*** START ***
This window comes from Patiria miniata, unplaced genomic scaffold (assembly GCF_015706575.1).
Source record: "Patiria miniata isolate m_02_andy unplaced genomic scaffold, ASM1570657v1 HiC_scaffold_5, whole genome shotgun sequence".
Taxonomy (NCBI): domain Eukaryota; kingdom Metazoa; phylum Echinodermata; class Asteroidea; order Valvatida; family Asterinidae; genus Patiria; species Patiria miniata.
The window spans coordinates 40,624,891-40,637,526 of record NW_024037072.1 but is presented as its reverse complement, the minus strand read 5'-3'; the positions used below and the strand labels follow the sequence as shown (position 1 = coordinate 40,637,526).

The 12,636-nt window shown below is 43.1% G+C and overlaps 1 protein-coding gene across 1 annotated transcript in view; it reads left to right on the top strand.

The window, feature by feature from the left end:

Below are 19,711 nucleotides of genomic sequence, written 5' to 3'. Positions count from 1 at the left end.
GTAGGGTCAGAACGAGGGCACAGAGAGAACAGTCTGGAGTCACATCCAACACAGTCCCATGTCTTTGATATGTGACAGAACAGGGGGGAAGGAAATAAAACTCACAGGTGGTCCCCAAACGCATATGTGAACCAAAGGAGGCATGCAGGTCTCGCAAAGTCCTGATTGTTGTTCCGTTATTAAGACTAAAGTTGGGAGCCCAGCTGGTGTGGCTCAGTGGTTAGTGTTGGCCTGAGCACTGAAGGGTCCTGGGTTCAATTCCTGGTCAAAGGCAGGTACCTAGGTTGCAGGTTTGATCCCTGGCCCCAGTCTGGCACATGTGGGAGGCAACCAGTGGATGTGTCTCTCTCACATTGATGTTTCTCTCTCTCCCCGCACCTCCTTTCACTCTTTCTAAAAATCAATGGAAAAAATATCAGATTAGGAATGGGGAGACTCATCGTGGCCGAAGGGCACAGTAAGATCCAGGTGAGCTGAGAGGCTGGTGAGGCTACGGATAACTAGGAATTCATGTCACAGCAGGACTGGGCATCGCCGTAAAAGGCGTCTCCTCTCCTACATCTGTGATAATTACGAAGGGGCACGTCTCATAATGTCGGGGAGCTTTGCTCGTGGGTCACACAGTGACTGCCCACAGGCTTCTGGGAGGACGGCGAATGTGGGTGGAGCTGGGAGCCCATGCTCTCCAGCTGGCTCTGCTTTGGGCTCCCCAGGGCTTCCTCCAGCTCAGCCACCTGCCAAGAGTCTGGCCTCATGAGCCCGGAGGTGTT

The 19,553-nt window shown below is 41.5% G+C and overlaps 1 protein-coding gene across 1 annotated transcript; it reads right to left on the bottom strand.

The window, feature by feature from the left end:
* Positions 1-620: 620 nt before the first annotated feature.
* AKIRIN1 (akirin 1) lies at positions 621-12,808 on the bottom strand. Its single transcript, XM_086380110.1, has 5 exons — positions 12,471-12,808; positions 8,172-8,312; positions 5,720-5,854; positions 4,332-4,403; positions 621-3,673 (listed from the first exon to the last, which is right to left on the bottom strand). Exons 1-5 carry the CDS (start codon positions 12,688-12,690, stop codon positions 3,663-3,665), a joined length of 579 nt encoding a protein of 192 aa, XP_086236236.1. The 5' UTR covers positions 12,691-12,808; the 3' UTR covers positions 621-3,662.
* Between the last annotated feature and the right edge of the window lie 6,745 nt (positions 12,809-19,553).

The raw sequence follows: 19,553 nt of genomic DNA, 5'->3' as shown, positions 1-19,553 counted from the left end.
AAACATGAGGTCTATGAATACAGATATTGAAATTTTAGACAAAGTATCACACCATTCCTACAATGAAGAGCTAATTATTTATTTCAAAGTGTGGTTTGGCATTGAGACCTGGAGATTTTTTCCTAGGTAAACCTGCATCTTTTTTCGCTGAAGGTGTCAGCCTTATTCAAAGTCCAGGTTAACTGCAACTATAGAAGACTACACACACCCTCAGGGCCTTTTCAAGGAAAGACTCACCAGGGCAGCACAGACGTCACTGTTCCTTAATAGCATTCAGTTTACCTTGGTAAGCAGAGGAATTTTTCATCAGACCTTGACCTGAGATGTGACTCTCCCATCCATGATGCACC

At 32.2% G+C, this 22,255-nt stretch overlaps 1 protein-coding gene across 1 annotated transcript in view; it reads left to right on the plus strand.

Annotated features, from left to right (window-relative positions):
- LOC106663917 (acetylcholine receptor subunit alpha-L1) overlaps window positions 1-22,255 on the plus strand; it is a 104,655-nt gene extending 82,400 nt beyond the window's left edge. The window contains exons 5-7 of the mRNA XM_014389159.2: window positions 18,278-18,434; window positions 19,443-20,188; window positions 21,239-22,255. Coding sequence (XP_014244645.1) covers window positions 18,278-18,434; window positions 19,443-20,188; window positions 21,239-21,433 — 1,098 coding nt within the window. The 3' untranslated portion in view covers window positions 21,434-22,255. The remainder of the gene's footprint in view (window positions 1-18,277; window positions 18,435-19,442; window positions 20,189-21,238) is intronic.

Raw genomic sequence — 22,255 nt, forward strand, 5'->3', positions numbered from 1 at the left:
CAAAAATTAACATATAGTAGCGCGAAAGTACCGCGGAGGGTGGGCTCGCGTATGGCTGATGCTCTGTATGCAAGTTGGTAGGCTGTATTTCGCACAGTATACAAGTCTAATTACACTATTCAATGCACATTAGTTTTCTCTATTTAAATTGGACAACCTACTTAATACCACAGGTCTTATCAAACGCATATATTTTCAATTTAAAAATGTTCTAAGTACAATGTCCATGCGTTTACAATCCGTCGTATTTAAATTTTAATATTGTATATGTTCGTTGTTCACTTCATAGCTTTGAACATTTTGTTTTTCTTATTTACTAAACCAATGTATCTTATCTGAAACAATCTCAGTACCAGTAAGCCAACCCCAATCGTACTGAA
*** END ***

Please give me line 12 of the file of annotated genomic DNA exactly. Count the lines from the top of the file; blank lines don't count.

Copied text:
* AKIRIN1 (akirin 1) lies at positions 621-12,808 on the bottom strand. Its single transcript, XM_086380110.1, has 5 exons — positions 12,471-12,808; positions 8,172-8,312; positions 5,720-5,854; positions 4,332-4,403; positions 621-3,673 (listed from the first exon to the last, which is right to left on the bottom strand). Exons 1-5 carry the CDS (start codon positions 12,688-12,690, stop codon positions 3,663-3,665), a joined length of 579 nt encoding a protein of 192 aa, XP_086236236.1. The 5' UTR covers positions 12,691-12,808; the 3' UTR covers positions 621-3,662.